October Book Haul

Saturday, October 31, 2015
I didn't go too book-buying happy this month. I held myself to a budget (bans just do not work) and it made me choose my purchases with a little more care than I usually do. These are all novels I am excited about or in a started and loved series  OR I found for less than $3 (Sunshine, The Accidental Empress).


Bought:





Sorcerer to the Crown by Zen Cho. (Sorcerer Royal #1) I love the manners and magic angle, plus DRAGONS. I do want the UK cover at some point, but this one is also gorgeous and demands to be read.

Dark Tide by Jennifer Donnelly (Waterfire Saga #3) I am not caught up on this series (I still need to read book two, Rogue Wave). But Jennifer Donnelly is an author that has never disappointed me. I was surprised she went with mermaids but these books are entertaining and I love the Asian mermaid on the cover!






Covenant's End by Ari Marmell (Widdershins Adventures #4). The end of a series that I have sped through. These books are entertaining and actiontastic. The characters have great banter, chemistry, and wit and the books can pack some serious emotional punches. I am sad to see it end!








The Accidental Empress by Allison Pataki - a novel about Sisi -- the Austro-Hungarian Empress  and wife of Emperor Franz Joseph. I have not read anything by this author before but Sisi was a fascinating woman and I am curious to see how this novel will handle her lifestory.



Sunshine by Robin McKinley
I don't know much about this one other than it's about vampires and a lot of my friends are vocal fans of this author.



For kindle:



Retribution Falls by Chris Wooding (Tales of the Jetty Kay #1)


Frey is the captain of the Ketty Jay, leader of a small and highly dysfunctional band of layabouts. An inveterate womaniser and rogue, he and his gang make a living on the wrong side of the law, avoiding the heavily armed flying frigates of the Coalition Navy. With their trio of ragged fighter craft, they run contraband, rob airships and generally make a nuisance of themselves. So a hot tip on a cargo freighter loaded with valuables seems like a great prospect for an easy heist and a fast buck. Until the heist goes wrong, and the freighter explodes. 

Suddenly Frey isn't just a nuisance anymore - he's public enemy number one, with the Coalition Navy on his tail and contractors hired to take him down. But Frey knows something they don't. That freighter was rigged to blow, and Frey has been framed to take the fall. If he wants to prove it, he's going to have to catch the real culprit. He must face liars and lovers, dogfights and gunfights, Dukes and daemons. It's going to take all his criminal talents to prove he's not the criminal they think he is ...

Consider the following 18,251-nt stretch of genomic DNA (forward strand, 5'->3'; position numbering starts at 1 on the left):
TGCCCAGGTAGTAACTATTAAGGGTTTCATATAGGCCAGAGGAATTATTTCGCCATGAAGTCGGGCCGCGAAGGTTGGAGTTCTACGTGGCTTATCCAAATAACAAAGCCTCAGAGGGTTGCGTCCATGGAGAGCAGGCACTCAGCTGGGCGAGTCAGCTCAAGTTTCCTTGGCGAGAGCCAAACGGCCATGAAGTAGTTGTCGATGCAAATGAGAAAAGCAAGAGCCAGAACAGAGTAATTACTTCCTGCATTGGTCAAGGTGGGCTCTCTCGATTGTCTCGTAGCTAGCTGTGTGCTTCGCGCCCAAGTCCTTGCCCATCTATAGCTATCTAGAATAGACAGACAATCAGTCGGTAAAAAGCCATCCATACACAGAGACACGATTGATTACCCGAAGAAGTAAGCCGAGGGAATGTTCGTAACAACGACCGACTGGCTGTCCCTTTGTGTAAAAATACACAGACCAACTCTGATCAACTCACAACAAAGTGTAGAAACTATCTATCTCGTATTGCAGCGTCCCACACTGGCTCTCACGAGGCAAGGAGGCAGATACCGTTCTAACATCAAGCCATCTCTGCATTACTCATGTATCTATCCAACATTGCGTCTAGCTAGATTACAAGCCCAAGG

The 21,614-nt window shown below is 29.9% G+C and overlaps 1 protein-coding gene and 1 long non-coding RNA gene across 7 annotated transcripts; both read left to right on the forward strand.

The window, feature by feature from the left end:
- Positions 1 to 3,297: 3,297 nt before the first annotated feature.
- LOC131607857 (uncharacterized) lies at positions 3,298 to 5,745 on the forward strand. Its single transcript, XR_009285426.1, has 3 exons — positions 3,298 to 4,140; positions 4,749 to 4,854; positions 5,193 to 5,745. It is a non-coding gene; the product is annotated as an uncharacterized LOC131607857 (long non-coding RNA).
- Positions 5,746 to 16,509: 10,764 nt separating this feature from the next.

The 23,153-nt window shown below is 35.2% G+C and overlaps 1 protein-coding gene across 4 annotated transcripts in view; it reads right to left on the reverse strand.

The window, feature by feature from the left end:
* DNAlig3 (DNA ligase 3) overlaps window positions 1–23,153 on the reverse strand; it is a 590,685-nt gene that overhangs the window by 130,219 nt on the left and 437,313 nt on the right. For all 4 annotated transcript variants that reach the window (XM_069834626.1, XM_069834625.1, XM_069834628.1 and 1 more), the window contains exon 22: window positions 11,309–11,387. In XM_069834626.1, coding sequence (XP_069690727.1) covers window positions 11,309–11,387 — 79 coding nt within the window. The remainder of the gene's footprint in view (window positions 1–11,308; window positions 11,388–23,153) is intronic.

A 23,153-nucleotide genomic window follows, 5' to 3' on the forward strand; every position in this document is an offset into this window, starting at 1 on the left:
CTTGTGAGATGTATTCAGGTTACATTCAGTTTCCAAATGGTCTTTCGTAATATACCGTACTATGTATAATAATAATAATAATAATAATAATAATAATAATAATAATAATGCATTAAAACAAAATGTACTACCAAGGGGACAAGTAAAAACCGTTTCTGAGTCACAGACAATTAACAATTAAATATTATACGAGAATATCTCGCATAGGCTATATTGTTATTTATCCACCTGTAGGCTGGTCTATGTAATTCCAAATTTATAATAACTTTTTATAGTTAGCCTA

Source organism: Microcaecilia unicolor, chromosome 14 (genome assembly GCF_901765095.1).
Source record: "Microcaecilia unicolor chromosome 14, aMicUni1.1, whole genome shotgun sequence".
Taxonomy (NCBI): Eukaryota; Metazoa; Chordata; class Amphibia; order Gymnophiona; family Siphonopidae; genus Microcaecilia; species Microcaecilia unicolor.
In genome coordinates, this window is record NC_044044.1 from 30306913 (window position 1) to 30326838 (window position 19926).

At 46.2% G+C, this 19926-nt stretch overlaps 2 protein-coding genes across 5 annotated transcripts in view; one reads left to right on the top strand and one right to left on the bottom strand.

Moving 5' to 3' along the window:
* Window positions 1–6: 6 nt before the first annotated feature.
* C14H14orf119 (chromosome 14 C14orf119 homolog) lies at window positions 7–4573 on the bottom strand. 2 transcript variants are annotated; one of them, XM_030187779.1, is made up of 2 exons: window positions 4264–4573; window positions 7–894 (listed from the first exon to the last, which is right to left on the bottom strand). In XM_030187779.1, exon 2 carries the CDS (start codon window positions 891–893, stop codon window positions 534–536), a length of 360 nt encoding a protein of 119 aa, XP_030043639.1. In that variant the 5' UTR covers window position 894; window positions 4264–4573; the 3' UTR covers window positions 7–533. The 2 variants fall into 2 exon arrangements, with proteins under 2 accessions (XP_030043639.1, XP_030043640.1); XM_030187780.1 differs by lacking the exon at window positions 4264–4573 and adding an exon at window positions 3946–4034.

This came highly recommended on twitter and was on sale... soo... it was a splurge buy, but I don't regret it! 



Received for review:




The Conqueror's Wife by Stephanie Thornton --- signed!





And the final cover is pretty damn gorgeous:

 We are the women who loved Alexander the Great. We were lovers and murderers, innocents and soldiers.
And without us, Alexander would have been only a man.
Instead he was a god.


330s, B.C.E., Greece: Alexander, a handsome young warrior of Macedon, begins his quest to conquer the ancient world. But he cannot ascend to power, and keep it, without the women who help to shape his destiny.

His spirited younger half-sister, Thessalonike, yearns to join her brother and see the world. Instead, it is Alexander's boyhood companion who rides with him into war while Thessalonike remains behind. Far away, crafty princess Drypetis will not stand idly by as Alexander topples her father from Persia's throne. And after Alexander conquers her tiny kingdom, Roxana, the beautiful and cunning daughter of a minor noble, wins Alexander’s heart…and will commit any crime to secure her place at his side.

Within a few short years, Alexander controls an empire more vast than the civilized world has ever known. But his victories are tarnished by losses on the battlefield and treachery among his inner circle. And long after Alexander is gone, the women who are his champions, wives, and enemies will fight to claim his legacy…

Doesn't that sound just fantastic?


Just Visiting by Dahlia Adler